|An Examination of Variables that Influence Participant Preferences among Varying Reinforcement Arrangements
|Sunday, May 25, 2008
|3:00 PM–4:20 PM
|Area: EDC/EAB; Domain: Applied Research
|Chair: Iser Guillermo DeLeon (Kennedy Krieger Institute)
|CE Instructor: Iser Guillermo DeLeon, Ph.D.
Behavior analysts have devoted considerable time and research effort towards developing methods to identify reinforcers for use in applied settings, and in validating those methods. Less attention has been paid to optimal arrangements for the use of those reinforcers, particularly from the perspective of the participants in question. The current set of investigations were undertaken to understand childrens preferences for one reinforcement arrangement versus another. Three of the studies used concurrent-chain schedules to identify childrens preferences for specific arrangements that included free vs. contingent reinforcement, choice of reinforcers vs. no choice of reinforcers, and distributed reinforcement vs. massed, delayed reinforcement. A fourth investigation examined how preference among available options interacts with task difficulty. Each study yields meaningful implications for the design of reinforcement programs in applied settings.
|Evaluating Continuity as a Valuable Dimension of Reinforcement for Children with Developmental Disabilities.
|MICHELLE A. FRANK-CRAWFORD CRAWFORD (Kennedy Krieger Institute), Julie Ann Chase (University of Maryland, Baltimore Co.), Iser Guillermo DeLeon (Kennedy Krieger Institute), Melissa J. Allman (Johns Hopkins University School of Medicine)
|Abstract: The potency of some reinforcers may be enhanced by continuous, rather than interrupted, access even though delivery to reinforcement is delayed. This study used a concurrent-chain schedule to examine the preferences of 3 participants with autism for two kinds of reinforcement arrangements: 1) smaller, temporally distributed amounts immediately following each response, or 2) continuous (uninterrupted) access to reinforcers following the completion of multiple responses. Each session consisted of 5 trials of 10 demands. The participants were given the choice of the reinforcement arrangements prior to each trial. The choice for distributed access resulted in 30s access to the activity or a piece of an edible following each demand. The choice for continuous access resulted in earning tokens for compliance, each redeemable for 30s of reinforcement (300 consecutive seconds) or 1 piece of the edible (10 edibles delivered at once) delivered after the session. When the reinforcer was an activity, all 3 participants preferred uninterrupted access to the reinforcers. When the reinforcer was an edible item, one preferred continuous access and 2 participants showed indifference. For all three participants, the continuous access condition resulted in less time to complete an equivalent amount of work.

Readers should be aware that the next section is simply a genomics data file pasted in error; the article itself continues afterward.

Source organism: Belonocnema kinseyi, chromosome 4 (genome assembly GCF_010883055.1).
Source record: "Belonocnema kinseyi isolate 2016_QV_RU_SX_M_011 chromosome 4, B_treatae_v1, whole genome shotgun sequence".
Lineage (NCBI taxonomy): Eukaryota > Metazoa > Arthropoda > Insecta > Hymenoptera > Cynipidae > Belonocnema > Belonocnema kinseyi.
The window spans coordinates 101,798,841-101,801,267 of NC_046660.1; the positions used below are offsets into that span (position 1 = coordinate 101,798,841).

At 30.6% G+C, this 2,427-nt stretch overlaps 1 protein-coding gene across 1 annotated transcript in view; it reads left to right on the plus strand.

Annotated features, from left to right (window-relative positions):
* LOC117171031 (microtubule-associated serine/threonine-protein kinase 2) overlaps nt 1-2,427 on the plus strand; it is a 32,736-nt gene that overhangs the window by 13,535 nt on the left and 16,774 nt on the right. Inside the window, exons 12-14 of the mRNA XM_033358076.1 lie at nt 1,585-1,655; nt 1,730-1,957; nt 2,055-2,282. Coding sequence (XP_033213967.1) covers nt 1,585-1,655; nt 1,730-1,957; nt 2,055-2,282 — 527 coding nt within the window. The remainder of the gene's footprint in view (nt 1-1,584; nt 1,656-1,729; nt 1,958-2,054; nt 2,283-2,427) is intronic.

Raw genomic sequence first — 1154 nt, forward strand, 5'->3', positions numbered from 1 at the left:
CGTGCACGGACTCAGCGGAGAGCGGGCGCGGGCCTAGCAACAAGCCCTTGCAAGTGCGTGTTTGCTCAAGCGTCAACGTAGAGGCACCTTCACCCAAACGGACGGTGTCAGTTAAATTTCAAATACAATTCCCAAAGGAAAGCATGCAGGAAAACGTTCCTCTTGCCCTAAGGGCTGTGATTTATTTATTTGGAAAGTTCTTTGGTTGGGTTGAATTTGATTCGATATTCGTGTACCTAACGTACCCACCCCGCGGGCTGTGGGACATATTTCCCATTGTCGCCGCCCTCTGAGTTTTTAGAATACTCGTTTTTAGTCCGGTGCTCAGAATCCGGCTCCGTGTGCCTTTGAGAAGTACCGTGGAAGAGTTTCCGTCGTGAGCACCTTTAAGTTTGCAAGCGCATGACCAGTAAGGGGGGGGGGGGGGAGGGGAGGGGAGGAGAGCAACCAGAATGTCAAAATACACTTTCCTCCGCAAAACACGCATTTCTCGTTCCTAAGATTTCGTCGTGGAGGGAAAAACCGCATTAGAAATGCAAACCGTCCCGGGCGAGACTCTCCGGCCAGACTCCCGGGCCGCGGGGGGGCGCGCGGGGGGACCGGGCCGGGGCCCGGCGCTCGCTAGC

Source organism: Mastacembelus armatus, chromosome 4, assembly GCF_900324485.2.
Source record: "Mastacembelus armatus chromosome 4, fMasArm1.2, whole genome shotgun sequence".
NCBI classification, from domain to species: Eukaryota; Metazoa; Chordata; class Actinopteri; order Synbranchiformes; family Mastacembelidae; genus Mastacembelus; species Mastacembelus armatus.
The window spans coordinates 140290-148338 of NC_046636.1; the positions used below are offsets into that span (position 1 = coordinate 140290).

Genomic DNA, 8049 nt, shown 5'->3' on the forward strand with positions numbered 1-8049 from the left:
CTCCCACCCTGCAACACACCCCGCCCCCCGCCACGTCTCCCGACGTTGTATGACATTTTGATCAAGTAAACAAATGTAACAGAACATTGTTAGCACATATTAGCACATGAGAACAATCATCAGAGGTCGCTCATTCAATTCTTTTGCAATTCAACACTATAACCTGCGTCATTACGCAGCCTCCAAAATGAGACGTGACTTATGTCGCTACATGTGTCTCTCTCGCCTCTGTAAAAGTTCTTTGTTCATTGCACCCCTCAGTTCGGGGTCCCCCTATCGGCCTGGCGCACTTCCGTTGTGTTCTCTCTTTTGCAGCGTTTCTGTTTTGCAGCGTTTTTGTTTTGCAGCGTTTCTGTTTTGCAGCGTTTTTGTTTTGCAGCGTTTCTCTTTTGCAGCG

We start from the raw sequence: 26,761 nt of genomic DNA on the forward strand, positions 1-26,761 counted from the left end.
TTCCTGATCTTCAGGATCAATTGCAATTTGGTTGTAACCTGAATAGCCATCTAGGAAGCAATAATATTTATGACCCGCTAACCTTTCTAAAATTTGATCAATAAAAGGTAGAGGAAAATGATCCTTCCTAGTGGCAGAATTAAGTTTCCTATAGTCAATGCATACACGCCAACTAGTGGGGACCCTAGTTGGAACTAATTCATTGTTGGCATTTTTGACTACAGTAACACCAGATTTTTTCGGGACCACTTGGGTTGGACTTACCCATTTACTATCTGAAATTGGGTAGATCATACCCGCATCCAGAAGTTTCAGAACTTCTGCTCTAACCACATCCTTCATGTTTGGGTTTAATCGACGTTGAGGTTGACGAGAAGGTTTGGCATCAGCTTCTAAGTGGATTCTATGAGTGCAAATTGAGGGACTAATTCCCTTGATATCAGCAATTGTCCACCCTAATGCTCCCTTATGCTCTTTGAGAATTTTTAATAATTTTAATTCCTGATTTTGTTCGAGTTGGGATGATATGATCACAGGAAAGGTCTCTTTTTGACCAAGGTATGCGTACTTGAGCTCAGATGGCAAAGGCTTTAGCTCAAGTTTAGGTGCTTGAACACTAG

|Preference of Children for Working over Free Reinforcement.
|KEVIN C. LUCZYNSKI (The New England Center for Children and Western New England College), Gregory P. Hanley (Western New England University)